In addition to taking on new responsibilities as Alabama State JROTC Vice President, Woods will continue in his role at Carver High, which involves “[working] with my team to complete student-led missions,” he said.

Woods takes all his accomplishments in stride, something that is a source of pride for his maternal grandmother, Sharon Woods, who raised Woods and his sister in Birmingham’s Norwood community after a devastating family tragedy.

Woods is very honest about how he’s turned negative situations in his life into triumph at such a young age.

“My sister and I were home when my mother was killed by her husband, who was a Birmingham police detective at that time,” he said.

In 2011, 31-year-old Rodney Wilson shot and killed Woods’ mom, Uteva Woods Wilson, and then shot and killed himself right after. Uteva, also a Carver High School graduate, was 23 years old at the time—her son, Jacob, was 5, and her daughter, Tyreonna, was 7.

Afterward, the children went to live with their grandmother, Sharon, who said, “I didn’t dwell on what happened to my daughter because we can’t change what happened, but I taught my grandchildren to put God first.”

“We went to church. And when you put [God] first, no one can touch you,” Sharon added, noting that she and her family are members of Lively Stone Missionary Baptist Church, where the Rev. Cubby Nunn is the pastor.

“It is truly an honor to be the grandmother of the first JROTC Army cadet in Birmingham City Schools to represent the state of Alabama. I have been blessed by not one but two outstanding grandchildren. Both are on the Honor Roll,” the proud grandmother said of the accomplishments of her “children”—Jacob’s achievements at Carver and Tyreonna’s pursuit of higher education Alabama Agricultural and Mechanical University (AAMU), where she is a freshman.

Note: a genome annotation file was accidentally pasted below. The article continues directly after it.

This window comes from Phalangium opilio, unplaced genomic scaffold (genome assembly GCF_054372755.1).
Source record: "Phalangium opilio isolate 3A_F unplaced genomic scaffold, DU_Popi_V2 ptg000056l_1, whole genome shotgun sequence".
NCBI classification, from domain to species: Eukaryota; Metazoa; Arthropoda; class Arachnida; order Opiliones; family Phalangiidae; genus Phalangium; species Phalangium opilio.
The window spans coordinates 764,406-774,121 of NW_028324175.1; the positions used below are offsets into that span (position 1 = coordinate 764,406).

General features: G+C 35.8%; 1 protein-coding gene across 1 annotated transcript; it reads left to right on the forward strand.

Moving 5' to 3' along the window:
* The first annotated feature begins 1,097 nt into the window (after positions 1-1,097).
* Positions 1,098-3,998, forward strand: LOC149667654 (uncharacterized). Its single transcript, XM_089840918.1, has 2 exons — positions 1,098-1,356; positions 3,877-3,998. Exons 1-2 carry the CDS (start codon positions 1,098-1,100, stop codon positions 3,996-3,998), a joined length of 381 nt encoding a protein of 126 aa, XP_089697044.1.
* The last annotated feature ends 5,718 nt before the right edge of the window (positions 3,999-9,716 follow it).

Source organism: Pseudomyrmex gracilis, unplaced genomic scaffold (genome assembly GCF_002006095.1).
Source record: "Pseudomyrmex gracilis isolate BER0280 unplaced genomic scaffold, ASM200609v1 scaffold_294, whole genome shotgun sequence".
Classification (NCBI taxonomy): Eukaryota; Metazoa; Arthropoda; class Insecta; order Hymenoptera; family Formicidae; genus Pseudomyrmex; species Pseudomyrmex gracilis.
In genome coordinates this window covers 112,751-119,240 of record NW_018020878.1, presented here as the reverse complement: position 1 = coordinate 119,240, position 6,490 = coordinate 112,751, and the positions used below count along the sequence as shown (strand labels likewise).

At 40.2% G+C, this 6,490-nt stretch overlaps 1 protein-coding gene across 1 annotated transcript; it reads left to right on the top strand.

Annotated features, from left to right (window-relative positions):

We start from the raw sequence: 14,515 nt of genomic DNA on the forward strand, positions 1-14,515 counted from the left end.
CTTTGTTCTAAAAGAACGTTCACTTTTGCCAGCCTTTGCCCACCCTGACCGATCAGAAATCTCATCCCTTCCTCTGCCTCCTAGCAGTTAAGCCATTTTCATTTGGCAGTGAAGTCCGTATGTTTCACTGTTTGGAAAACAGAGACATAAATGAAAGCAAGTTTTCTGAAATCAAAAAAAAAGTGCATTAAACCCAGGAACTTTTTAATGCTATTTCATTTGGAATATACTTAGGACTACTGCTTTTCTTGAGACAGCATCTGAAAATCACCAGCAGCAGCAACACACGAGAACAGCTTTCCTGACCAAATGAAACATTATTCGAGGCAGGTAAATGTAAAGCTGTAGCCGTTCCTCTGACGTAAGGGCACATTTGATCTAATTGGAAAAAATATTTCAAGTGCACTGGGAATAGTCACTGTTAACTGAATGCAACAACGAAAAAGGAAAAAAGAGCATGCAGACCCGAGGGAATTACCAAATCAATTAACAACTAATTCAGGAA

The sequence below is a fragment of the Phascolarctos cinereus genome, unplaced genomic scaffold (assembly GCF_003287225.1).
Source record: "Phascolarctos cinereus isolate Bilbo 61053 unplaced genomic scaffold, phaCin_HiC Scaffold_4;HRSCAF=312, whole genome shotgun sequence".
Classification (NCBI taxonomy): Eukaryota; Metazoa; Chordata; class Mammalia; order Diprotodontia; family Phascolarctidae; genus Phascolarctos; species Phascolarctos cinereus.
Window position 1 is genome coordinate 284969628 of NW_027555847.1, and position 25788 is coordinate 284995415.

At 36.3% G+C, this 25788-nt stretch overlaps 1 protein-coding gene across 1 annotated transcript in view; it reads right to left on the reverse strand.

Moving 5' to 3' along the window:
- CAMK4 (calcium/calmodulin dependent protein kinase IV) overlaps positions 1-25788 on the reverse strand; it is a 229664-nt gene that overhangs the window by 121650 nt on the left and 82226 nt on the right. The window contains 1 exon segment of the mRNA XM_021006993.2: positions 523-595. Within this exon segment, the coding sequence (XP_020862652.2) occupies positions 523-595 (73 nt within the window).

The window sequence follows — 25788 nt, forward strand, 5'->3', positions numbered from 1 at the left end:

Sharon Woods said she had a foreshadowing of her grandson’s success when he was very young: “[When Jacob] was a small child, his kindergarten teacher, [Cheryl Person at Granny’s Little Angels in Bessemer, Alabama], gave him the title ‘Master Jacob.’ That name is on his school certificates. He has always been a leader.”

Woods considers his grandmother his “hero, in addition to all the people who’ve helped me,” he said.

From left: Birmingham School Board member Jason Meadows (District 9); Alabama Army JROTC State Vice President Jacob Woods of G.W. Carver High School; Birmingham City Schools Superintendent, Mark Sullivan, EdD.; and Darius Davenport, Teacher, Carver High School. (Provided)

Future Aspirations

One of the people supporting Woods is Carver Principal Tikki Hines, who said she admires Woods’ tenacity. “I am truly proud of [Woods’] achievements and the dedication to military excellence that Sergeant Bell has instilled in this young man,” said Hines.

For motivation to achieve his goals, Woods looks to Michael E. Langley, the first Black four-star general for the U.S. Marine Corps.

When Woods graduates in 2025, he says the armed services will be part of his future: “I want to either attend one of the military academies, [such as the U.S. Naval Academy, in Annapolis, Maryland], or participate in an ROTC program at a college or university.”

“I want to be a Marine, but I’m keeping an open mind when it comes to all of the branches,” Woods said.